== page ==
But if you accept that as truth (which I do), it complicates everything that comes after. She gave up her activism, for the most part, to be a wife and mother, as so many women of her generation did. She did this, of course, at first, with the understanding that her husband was going to be a preacher and she would be a mother and perhaps a music teacher, and that she and Martin would be active in their communities and active in the struggle for civil rights. She didn’t know that Martin was going to become a leader of a nationwide movement. She didn’t know that he would be away from home so often and for so long. She didn’t know that he would be tempted by other women.

And yet she persisted. She made a big impact on the civil rights movement, not only as the support behind MLK, but also as a force in her own right. She’s the one who said, after King won the Nobel Peace Prize, that the award would require them to speak out more on international issues. She spoke out against the war in Vietnam. She was a remarkable and fascinating figure, and I hope someone writes her biography soon.

Chapter 16: You once worked as a sportswriter, and your previous biographies have centered upon athletes such as Lou Gehrig and Muhammad Ali. Has writing about sports shaped your larger approach to writing history?

Eig: I do love sports. And I love sports books that manage to be about more than sports. When I wrote my first book, about Gehrig, I tried to make sure I didn’t get bogged down in the baseball. Baseball supplied much of the narrative drive, but character development held the key to the book. In writing about King, I thought about it the same way. The protests and the legislative achievements mattered a great deal, of course, but they were perhaps most important for my purposes in how they showed King’s evolution as a person, as a leader of his people, as a Christian, as an American. The thing that struck me, maybe more than anything, was the way in which he stepped up to every challenge. He could have quit after any one of his many victories — after Montgomery, or Birmingham, or Selma. He could have avoided the personal danger. But as he grew into his role as a leader, he only grew bolder. He recognized that his faith demanded that he speak out on poverty, on war, on materialism. He realized that he couldn’t confine his protests to the South when discrimination permeated the North, too. He wasn’t perfect, but he sincerely tried to live up to his beliefs.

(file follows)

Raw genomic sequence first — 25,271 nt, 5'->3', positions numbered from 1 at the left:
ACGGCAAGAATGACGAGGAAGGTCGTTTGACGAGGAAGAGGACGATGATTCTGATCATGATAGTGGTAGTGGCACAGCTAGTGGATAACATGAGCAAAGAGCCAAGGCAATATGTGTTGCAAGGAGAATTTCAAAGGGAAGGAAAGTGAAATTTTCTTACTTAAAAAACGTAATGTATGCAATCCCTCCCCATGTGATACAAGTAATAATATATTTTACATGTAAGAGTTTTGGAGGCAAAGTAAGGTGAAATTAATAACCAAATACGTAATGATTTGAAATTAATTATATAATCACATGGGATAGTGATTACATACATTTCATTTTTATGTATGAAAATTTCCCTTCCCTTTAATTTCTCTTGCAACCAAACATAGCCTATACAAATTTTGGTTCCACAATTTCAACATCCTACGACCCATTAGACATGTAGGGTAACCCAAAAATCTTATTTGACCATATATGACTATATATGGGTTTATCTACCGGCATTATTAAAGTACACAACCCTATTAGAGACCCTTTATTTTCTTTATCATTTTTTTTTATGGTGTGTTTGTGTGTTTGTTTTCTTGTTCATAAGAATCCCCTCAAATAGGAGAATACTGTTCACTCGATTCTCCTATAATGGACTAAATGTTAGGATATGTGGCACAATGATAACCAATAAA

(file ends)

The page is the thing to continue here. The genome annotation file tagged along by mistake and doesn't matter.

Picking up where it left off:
How rare and how wonderful is that?

The Myth and the Man

Aram Goudsouzian is the Bizot Family Professor of History at the University of Memphis. His most recent book is The Men and the Moment: The Election of 1968 and the Rise of Partisan Politics in America.